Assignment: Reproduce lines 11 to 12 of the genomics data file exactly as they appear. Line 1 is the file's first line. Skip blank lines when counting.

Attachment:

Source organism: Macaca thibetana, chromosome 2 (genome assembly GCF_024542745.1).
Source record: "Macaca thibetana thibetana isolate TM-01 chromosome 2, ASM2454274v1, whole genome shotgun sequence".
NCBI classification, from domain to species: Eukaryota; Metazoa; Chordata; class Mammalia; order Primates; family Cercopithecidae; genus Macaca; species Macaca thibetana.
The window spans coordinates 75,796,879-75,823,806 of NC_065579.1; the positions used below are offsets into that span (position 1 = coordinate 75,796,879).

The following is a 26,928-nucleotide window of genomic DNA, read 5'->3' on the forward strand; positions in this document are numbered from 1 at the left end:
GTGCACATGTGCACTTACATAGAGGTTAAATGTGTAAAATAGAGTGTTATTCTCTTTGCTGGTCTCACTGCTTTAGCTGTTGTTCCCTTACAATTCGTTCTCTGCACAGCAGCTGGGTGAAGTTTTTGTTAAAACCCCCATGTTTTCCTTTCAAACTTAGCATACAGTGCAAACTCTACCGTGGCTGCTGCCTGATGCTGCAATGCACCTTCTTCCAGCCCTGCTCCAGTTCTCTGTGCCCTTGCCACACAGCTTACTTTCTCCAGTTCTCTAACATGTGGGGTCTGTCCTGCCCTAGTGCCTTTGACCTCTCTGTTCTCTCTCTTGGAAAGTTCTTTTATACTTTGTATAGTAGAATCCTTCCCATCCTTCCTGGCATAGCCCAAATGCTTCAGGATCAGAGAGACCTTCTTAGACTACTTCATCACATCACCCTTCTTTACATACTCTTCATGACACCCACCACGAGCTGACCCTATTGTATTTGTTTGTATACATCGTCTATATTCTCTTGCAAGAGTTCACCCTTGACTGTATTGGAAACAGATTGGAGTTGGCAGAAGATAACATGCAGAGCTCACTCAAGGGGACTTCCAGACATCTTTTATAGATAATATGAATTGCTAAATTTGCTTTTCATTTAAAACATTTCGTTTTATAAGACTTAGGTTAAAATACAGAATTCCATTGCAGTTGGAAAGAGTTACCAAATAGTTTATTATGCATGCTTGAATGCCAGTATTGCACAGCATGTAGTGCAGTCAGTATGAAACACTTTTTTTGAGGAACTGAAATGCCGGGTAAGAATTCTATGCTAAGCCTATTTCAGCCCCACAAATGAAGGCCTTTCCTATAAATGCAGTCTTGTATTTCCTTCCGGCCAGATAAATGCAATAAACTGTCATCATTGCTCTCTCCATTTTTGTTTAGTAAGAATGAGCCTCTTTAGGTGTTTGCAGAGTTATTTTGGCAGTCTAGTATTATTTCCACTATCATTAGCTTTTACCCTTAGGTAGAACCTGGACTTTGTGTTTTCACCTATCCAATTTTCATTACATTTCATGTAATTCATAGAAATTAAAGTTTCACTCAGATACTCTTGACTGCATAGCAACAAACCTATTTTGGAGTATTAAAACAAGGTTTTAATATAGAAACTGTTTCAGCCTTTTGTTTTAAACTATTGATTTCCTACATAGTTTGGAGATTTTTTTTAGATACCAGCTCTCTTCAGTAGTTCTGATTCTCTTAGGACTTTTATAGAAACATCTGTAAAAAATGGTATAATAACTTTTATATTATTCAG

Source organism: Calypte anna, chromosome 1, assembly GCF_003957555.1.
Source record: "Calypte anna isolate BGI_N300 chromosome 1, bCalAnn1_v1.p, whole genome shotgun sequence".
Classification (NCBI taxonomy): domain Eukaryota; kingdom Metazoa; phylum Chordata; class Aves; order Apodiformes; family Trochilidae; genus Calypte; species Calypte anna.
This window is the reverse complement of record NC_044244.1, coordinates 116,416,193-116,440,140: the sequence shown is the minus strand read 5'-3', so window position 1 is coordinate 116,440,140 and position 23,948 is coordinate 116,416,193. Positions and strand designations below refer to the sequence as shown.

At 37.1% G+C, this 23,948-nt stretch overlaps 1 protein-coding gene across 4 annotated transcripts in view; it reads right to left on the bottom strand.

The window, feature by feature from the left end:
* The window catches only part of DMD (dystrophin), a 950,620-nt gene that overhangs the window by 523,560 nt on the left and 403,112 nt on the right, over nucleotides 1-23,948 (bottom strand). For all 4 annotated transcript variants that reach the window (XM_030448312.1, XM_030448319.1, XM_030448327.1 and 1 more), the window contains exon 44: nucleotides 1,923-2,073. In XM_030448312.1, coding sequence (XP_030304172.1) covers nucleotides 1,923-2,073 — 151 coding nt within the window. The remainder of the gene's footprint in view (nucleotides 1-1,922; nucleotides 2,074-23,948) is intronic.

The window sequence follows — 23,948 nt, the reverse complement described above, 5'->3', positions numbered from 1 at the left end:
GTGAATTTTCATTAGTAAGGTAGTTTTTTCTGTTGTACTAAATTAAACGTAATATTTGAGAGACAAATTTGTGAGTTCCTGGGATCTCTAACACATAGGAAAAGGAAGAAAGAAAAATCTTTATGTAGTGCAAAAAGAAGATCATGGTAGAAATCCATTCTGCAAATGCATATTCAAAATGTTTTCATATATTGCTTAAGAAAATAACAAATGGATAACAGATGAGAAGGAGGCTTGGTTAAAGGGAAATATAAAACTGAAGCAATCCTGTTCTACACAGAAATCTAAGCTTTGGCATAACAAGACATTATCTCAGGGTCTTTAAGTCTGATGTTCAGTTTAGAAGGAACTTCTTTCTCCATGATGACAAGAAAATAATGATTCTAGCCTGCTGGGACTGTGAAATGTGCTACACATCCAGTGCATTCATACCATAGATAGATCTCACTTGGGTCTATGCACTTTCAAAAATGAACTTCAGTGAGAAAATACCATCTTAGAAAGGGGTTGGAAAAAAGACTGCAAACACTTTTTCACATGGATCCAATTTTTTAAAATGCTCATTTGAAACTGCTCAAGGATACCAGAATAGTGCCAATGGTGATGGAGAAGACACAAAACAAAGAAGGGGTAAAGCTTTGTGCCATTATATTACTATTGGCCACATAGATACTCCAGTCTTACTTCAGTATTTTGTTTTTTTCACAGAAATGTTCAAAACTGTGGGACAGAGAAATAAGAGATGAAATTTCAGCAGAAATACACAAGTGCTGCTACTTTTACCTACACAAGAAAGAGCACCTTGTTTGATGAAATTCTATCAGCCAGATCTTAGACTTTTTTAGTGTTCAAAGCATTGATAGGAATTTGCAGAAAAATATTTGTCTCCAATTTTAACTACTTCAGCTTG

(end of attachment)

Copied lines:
At 37.1% G+C, this 23,948-nt stretch overlaps 1 protein-coding gene across 4 annotated transcripts in view; it reads right to left on the bottom strand.

The window, feature by feature from the left end: